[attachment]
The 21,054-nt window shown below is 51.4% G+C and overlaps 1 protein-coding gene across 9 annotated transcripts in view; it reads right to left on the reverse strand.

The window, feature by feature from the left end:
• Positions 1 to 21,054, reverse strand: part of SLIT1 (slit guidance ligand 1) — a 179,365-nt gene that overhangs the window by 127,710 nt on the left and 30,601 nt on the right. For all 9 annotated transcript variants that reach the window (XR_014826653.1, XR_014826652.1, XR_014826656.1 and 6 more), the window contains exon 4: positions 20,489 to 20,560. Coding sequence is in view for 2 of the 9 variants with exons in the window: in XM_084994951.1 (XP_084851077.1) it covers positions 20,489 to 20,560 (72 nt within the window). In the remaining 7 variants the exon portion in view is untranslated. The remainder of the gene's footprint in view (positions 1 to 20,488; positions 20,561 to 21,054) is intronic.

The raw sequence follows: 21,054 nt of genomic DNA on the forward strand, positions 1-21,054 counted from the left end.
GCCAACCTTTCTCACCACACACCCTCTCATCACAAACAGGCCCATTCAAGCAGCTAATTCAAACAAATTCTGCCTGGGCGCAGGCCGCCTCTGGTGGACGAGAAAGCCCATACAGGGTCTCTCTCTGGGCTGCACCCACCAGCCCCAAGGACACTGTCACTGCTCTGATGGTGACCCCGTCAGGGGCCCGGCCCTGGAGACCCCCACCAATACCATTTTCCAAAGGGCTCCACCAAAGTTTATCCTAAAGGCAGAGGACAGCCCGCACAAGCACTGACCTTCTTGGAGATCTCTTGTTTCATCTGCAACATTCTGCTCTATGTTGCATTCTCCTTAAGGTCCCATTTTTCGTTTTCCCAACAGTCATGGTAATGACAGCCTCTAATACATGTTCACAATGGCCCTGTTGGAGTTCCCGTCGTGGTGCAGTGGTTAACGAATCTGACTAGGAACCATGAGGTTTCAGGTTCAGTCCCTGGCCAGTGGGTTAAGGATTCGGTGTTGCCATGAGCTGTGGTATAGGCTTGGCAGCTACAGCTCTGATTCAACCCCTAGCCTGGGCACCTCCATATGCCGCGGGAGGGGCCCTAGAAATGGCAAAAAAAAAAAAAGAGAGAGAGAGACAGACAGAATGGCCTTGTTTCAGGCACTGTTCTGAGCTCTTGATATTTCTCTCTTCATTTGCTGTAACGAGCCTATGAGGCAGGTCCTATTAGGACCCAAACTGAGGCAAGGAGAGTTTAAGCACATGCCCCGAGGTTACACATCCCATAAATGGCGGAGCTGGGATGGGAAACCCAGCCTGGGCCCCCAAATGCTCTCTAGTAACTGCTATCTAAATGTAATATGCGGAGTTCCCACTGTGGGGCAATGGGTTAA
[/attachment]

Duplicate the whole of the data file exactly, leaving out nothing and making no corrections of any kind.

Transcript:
The 21,054-nt window shown below is 51.4% G+C and overlaps 1 protein-coding gene across 9 annotated transcripts in view; it reads right to left on the reverse strand.

The window, feature by feature from the left end:
• Positions 1 to 21,054, reverse strand: part of SLIT1 (slit guidance ligand 1) — a 179,365-nt gene that overhangs the window by 127,710 nt on the left and 30,601 nt on the right. For all 9 annotated transcript variants that reach the window (XR_014826653.1, XR_014826652.1, XR_014826656.1 and 6 more), the window contains exon 4: positions 20,489 to 20,560. Coding sequence is in view for 2 of the 9 variants with exons in the window: in XM_084994951.1 (XP_084851077.1) it covers positions 20,489 to 20,560 (72 nt within the window). In the remaining 7 variants the exon portion in view is untranslated. The remainder of the gene's footprint in view (positions 1 to 20,488; positions 20,561 to 21,054) is intronic.

The raw sequence follows: 21,054 nt of genomic DNA on the forward strand, positions 1-21,054 counted from the left end.
GCCAACCTTTCTCACCACACACCCTCTCATCACAAACAGGCCCATTCAAGCAGCTAATTCAAACAAATTCTGCCTGGGCGCAGGCCGCCTCTGGTGGACGAGAAAGCCCATACAGGGTCTCTCTCTGGGCTGCACCCACCAGCCCCAAGGACACTGTCACTGCTCTGATGGTGACCCCGTCAGGGGCCCGGCCCTGGAGACCCCCACCAATACCATTTTCCAAAGGGCTCCACCAAAGTTTATCCTAAAGGCAGAGGACAGCCCGCACAAGCACTGACCTTCTTGGAGATCTCTTGTTTCATCTGCAACATTCTGCTCTATGTTGCATTCTCCTTAAGGTCCCATTTTTCGTTTTCCCAACAGTCATGGTAATGACAGCCTCTAATACATGTTCACAATGGCCCTGTTGGAGTTCCCGTCGTGGTGCAGTGGTTAACGAATCTGACTAGGAACCATGAGGTTTCAGGTTCAGTCCCTGGCCAGTGGGTTAAGGATTCGGTGTTGCCATGAGCTGTGGTATAGGCTTGGCAGCTACAGCTCTGATTCAACCCCTAGCCTGGGCACCTCCATATGCCGCGGGAGGGGCCCTAGAAATGGCAAAAAAAAAAAAAGAGAGAGAGAGACAGACAGAATGGCCTTGTTTCAGGCACTGTTCTGAGCTCTTGATATTTCTCTCTTCATTTGCTGTAACGAGCCTATGAGGCAGGTCCTATTAGGACCCAAACTGAGGCAAGGAGAGTTTAAGCACATGCCCCGAGGTTACACATCCCATAAATGGCGGAGCTGGGATGGGAAACCCAGCCTGGGCCCCCAAATGCTCTCTAGTAACTGCTATCTAAATGTAATATGCGGAGTTCCCACTGTGGGGCAATGGGTTAA